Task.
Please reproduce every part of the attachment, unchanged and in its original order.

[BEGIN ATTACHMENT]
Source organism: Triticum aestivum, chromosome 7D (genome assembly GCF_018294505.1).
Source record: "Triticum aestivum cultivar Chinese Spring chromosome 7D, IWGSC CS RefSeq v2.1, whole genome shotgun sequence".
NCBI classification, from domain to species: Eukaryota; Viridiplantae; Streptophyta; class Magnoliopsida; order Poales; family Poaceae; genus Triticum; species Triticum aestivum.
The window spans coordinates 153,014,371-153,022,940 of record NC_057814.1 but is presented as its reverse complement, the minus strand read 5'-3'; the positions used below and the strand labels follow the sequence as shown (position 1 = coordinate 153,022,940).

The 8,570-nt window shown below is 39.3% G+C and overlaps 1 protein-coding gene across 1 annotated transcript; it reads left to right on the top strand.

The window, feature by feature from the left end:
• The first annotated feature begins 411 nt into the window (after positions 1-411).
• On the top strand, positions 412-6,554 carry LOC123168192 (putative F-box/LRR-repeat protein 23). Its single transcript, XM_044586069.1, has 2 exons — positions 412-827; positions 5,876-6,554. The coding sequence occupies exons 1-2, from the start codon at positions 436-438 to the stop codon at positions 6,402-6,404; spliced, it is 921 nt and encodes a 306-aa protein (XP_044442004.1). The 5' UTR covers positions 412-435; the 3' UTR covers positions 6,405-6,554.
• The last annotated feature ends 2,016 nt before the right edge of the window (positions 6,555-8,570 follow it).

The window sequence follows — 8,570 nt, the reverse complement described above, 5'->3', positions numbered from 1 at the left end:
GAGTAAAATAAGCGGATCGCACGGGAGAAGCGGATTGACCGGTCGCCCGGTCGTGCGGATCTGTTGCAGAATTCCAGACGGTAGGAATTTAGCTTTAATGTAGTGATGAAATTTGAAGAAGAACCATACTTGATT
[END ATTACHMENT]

Source organism: Triticum aestivum, chromosome 7D (genome assembly GCF_018294505.1).
Source record: "Triticum aestivum cultivar Chinese Spring chromosome 7D, IWGSC CS RefSeq v2.1, whole genome shotgun sequence".
NCBI classification, from domain to species: Eukaryota; Viridiplantae; Streptophyta; class Magnoliopsida; order Poales; family Poaceae; genus Triticum; species Triticum aestivum.
The window spans coordinates 153,014,371-153,022,940 of record NC_057814.1 but is presented as its reverse complement, the minus strand read 5'-3'; the positions used below and the strand labels follow the sequence as shown (position 1 = coordinate 153,022,940).

The 8,570-nt window shown below is 39.3% G+C and overlaps 1 protein-coding gene across 1 annotated transcript; it reads left to right on the top strand.

The window, feature by feature from the left end:
• The first annotated feature begins 411 nt into the window (after positions 1-411).
• On the top strand, positions 412-6,554 carry LOC123168192 (putative F-box/LRR-repeat protein 23). Its single transcript, XM_044586069.1, has 2 exons — positions 412-827; positions 5,876-6,554. The coding sequence occupies exons 1-2, from the start codon at positions 436-438 to the stop codon at positions 6,402-6,404; spliced, it is 921 nt and encodes a 306-aa protein (XP_044442004.1). The 5' UTR covers positions 412-435; the 3' UTR covers positions 6,405-6,554.
• The last annotated feature ends 2,016 nt before the right edge of the window (positions 6,555-8,570 follow it).

The window sequence follows — 8,570 nt, the reverse complement described above, 5'->3', positions numbered from 1 at the left end:
GAGTAAAATAAGCGGATCGCACGGGAGAAGCGGATTGACCGGTCGCCCGGTCGTGCGGATCTGTTGCAGAATTCCAGACGGTAGGAATTTAGCTTTAATGTAGTGATGAAATTTGAAGAAGAACCATACTTGATT